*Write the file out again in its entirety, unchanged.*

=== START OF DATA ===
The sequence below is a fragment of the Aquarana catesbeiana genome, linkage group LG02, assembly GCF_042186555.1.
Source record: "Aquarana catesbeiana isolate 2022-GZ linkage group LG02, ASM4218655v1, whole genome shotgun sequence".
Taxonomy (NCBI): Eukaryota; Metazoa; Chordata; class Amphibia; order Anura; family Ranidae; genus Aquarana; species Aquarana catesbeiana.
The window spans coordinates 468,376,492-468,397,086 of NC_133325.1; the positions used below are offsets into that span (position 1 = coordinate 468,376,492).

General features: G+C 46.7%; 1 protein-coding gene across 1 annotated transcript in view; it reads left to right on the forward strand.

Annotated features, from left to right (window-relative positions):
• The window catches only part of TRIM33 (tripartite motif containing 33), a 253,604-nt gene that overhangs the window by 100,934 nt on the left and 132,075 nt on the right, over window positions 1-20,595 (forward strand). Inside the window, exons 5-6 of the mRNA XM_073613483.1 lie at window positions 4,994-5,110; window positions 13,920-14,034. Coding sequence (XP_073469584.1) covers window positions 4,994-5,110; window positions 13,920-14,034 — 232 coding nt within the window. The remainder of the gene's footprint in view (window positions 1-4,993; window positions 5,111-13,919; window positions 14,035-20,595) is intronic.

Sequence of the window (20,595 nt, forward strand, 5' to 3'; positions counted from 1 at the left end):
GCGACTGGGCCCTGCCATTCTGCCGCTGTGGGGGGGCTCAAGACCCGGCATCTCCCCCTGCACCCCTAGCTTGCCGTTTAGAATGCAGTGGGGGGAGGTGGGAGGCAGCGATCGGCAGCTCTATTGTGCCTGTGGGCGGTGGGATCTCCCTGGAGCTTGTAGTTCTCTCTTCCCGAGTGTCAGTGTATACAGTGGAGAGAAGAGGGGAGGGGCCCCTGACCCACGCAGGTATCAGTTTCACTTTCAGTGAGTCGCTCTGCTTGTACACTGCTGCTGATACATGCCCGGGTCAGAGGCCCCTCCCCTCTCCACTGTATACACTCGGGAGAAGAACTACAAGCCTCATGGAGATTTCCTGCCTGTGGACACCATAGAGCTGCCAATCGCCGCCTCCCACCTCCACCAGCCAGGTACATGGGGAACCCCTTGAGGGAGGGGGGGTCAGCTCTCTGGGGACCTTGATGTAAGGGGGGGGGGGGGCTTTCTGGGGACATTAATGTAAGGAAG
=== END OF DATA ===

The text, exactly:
The sequence below is a fragment of the Aquarana catesbeiana genome, linkage group LG02, assembly GCF_042186555.1.
Source record: "Aquarana catesbeiana isolate 2022-GZ linkage group LG02, ASM4218655v1, whole genome shotgun sequence".
Taxonomy (NCBI): Eukaryota; Metazoa; Chordata; class Amphibia; order Anura; family Ranidae; genus Aquarana; species Aquarana catesbeiana.
The window spans coordinates 468,376,492-468,397,086 of NC_133325.1; the positions used below are offsets into that span (position 1 = coordinate 468,376,492).

General features: G+C 46.7%; 1 protein-coding gene across 1 annotated transcript in view; it reads left to right on the forward strand.

Annotated features, from left to right (window-relative positions):
• The window catches only part of TRIM33 (tripartite motif containing 33), a 253,604-nt gene that overhangs the window by 100,934 nt on the left and 132,075 nt on the right, over window positions 1-20,595 (forward strand). Inside the window, exons 5-6 of the mRNA XM_073613483.1 lie at window positions 4,994-5,110; window positions 13,920-14,034. Coding sequence (XP_073469584.1) covers window positions 4,994-5,110; window positions 13,920-14,034 — 232 coding nt within the window. The remainder of the gene's footprint in view (window positions 1-4,993; window positions 5,111-13,919; window positions 14,035-20,595) is intronic.

Sequence of the window (20,595 nt, forward strand, 5' to 3'; positions counted from 1 at the left end):
GCGACTGGGCCCTGCCATTCTGCCGCTGTGGGGGGGCTCAAGACCCGGCATCTCCCCCTGCACCCCTAGCTTGCCGTTTAGAATGCAGTGGGGGGAGGTGGGAGGCAGCGATCGGCAGCTCTATTGTGCCTGTGGGCGGTGGGATCTCCCTGGAGCTTGTAGTTCTCTCTTCCCGAGTGTCAGTGTATACAGTGGAGAGAAGAGGGGAGGGGCCCCTGACCCACGCAGGTATCAGTTTCACTTTCAGTGAGTCGCTCTGCTTGTACACTGCTGCTGATACATGCCCGGGTCAGAGGCCCCTCCCCTCTCCACTGTATACACTCGGGAGAAGAACTACAAGCCTCATGGAGATTTCCTGCCTGTGGACACCATAGAGCTGCCAATCGCCGCCTCCCACCTCCACCAGCCAGGTACATGGGGAACCCCTTGAGGGAGGGGGGGTCAGCTCTCTGGGGACCTTGATGTAAGGGGGGGGGGGGGCTTTCTGGGGACATTAATGTAAGGAAG